- Doubts that you’ve locked the door or turned off the stove
- Fear of being contaminated by touching objects
- Intense stress when objects aren’t orderly
Some themes of compulsions also include:
- Following a strict routine
- Demanding reassurance
- Washing and cleaning
OCD has levels of severity and often begins as a teen or young adult. The symptoms often begin gradually and can increase in intensity over time. 
Social Anxiety Disorder
A person with this disorder experiences a lot of anxiety at the thought of being embarrassed, humiliated, or rejected in social situations. Those with social anxiety often avoid situations that can cause anxiety. People can experience social anxiety at the idea of giving speeches at a wedding, giving a presentation, or attending formal functions. Common symptoms of social anxiety can include:
- Nausea or diarrhea
- Excessive perspiration
- Blushing or stammering when trying to speak
Those with social anxiety can become distressed with social situations, and this can impact their relationships, work-life, as well as everyday activities. Causes of social phobia can include family history as well as learned behavior. Temperament is also a key factor, and adolescents who are shy or socially inhibited are at risk for social anxiety. 
Diagnosis and treatment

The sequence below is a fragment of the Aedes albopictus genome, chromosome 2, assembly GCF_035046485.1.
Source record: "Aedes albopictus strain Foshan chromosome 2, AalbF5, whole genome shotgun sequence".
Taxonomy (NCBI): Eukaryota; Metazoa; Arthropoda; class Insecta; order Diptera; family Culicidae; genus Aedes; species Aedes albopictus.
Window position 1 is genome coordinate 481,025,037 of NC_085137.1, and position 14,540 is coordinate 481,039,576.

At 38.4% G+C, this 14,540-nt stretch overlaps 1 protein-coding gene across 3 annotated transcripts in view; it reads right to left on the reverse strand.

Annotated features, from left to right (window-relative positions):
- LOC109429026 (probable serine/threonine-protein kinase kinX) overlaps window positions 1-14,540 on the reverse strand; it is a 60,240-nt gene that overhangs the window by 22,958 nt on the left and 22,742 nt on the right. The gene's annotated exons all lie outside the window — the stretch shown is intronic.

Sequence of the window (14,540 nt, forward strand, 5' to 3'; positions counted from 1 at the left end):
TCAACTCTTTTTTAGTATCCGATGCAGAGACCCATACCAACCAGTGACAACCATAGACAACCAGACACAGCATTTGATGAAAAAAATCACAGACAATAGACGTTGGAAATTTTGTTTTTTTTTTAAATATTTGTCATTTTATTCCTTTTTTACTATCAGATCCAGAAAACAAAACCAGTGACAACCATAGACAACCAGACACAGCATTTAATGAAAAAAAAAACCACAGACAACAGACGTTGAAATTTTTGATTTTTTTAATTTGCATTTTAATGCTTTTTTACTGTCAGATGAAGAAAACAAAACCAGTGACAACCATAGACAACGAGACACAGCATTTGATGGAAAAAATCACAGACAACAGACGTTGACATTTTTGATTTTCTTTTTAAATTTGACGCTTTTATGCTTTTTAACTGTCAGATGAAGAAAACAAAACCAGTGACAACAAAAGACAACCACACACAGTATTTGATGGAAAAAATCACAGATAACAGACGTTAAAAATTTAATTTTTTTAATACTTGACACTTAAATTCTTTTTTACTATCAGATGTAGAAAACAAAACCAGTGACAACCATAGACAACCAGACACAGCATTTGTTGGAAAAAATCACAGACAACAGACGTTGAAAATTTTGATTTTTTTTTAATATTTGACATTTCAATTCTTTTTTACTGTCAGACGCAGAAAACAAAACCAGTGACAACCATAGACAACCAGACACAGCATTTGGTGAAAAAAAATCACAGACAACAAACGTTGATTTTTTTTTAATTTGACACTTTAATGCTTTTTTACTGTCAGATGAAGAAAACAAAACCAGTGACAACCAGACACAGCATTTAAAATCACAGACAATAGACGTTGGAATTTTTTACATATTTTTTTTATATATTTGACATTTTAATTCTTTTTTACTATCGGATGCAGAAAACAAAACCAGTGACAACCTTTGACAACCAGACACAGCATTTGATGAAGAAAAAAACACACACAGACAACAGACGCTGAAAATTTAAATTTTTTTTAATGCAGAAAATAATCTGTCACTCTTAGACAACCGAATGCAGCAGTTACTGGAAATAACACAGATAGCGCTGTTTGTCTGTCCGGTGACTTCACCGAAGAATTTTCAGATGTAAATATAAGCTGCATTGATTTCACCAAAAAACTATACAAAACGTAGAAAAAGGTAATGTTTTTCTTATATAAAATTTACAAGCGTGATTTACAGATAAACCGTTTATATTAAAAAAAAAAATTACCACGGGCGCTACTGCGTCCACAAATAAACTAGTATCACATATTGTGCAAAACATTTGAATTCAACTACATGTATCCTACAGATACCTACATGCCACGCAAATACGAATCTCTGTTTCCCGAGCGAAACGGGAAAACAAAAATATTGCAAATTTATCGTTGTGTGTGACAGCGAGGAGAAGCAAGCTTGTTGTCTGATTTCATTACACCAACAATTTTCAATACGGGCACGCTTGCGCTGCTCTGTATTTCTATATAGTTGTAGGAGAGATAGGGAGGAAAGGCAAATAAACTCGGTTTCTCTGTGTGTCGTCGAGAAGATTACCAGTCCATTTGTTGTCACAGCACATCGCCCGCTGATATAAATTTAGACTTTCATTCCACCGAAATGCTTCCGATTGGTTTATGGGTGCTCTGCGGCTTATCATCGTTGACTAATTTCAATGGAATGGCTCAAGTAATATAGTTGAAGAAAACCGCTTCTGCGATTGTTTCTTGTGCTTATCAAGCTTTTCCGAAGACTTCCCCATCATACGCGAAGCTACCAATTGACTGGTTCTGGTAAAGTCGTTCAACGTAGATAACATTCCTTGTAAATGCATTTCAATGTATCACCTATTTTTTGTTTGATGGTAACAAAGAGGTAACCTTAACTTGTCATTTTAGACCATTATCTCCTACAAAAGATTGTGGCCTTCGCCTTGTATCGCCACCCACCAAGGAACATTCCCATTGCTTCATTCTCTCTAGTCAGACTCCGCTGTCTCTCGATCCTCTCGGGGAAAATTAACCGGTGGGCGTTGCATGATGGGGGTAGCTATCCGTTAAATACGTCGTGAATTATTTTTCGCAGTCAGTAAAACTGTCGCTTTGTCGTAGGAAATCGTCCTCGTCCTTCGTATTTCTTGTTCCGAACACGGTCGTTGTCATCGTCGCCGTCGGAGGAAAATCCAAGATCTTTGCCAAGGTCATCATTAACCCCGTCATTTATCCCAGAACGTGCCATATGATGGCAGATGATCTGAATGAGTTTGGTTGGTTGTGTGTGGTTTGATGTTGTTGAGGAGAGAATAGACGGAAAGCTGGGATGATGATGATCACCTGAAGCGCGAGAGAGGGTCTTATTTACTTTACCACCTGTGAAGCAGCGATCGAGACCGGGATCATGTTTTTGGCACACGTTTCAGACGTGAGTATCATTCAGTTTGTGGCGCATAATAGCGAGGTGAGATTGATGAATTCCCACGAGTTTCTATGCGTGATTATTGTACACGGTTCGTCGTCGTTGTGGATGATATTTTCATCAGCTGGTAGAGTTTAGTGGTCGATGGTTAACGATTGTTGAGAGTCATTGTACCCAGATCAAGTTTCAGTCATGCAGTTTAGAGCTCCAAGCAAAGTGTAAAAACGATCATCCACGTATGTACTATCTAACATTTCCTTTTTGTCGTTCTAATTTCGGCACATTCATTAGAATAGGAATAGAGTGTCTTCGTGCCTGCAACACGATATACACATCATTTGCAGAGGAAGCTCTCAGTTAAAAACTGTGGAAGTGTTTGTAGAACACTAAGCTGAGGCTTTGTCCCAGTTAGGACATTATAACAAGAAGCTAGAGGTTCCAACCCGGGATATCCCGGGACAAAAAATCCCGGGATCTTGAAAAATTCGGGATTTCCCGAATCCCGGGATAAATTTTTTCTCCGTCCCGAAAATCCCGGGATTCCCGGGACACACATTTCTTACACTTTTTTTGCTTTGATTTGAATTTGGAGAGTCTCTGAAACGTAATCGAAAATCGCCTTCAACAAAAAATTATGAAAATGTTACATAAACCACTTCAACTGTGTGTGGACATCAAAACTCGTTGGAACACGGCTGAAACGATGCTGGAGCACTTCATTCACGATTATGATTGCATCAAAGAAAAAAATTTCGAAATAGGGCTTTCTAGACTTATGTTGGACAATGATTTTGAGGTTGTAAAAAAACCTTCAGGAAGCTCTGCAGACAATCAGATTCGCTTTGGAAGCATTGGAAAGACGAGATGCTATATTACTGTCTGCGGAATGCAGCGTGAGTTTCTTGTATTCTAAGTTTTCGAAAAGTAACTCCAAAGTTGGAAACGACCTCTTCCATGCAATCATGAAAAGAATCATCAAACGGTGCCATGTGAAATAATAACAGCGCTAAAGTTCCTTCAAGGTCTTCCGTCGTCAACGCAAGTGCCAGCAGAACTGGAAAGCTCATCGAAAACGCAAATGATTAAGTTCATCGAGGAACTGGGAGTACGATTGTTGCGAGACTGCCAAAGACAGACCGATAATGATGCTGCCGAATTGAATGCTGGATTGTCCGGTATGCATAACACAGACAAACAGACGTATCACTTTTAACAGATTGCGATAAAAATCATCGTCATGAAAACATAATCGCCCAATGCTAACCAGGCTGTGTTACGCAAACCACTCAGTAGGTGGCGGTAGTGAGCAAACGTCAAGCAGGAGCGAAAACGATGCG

Each anxiety disorder has unique characteristics, so diagnosis and treatment depend on your specific condition. Your doctor will recommend a mental health professional to work with you to provide the best treatment. Talk therapy (psychotherapy) and medications are often the first lines of treatment for those with anxiety disorders. Medications like Lexapro are antidepressants that will not cure anxiety but can relieve symptoms. Lexapro helps restore the brain’s natural hormone levels and improve mood.
It is also essential for people with anxiety disorders to develop proper coping skills. Cognitive-behavior therapy (CBT) helps people recognize their bad behaviors and patterns. A CBT professional works with a patient to better understand their disorder and develop self-help mechanisms to cope with their condition. 
The content in this article is intended for informational purposes only. This website does not provide medical advice. In all circumstances, you should always seek the advice of your physician and/or other qualified health professionals(s) for drug, medical condition, or treatment advice. The content provided on this website is not a substitute for professional medical advice, diagnosis or treatment.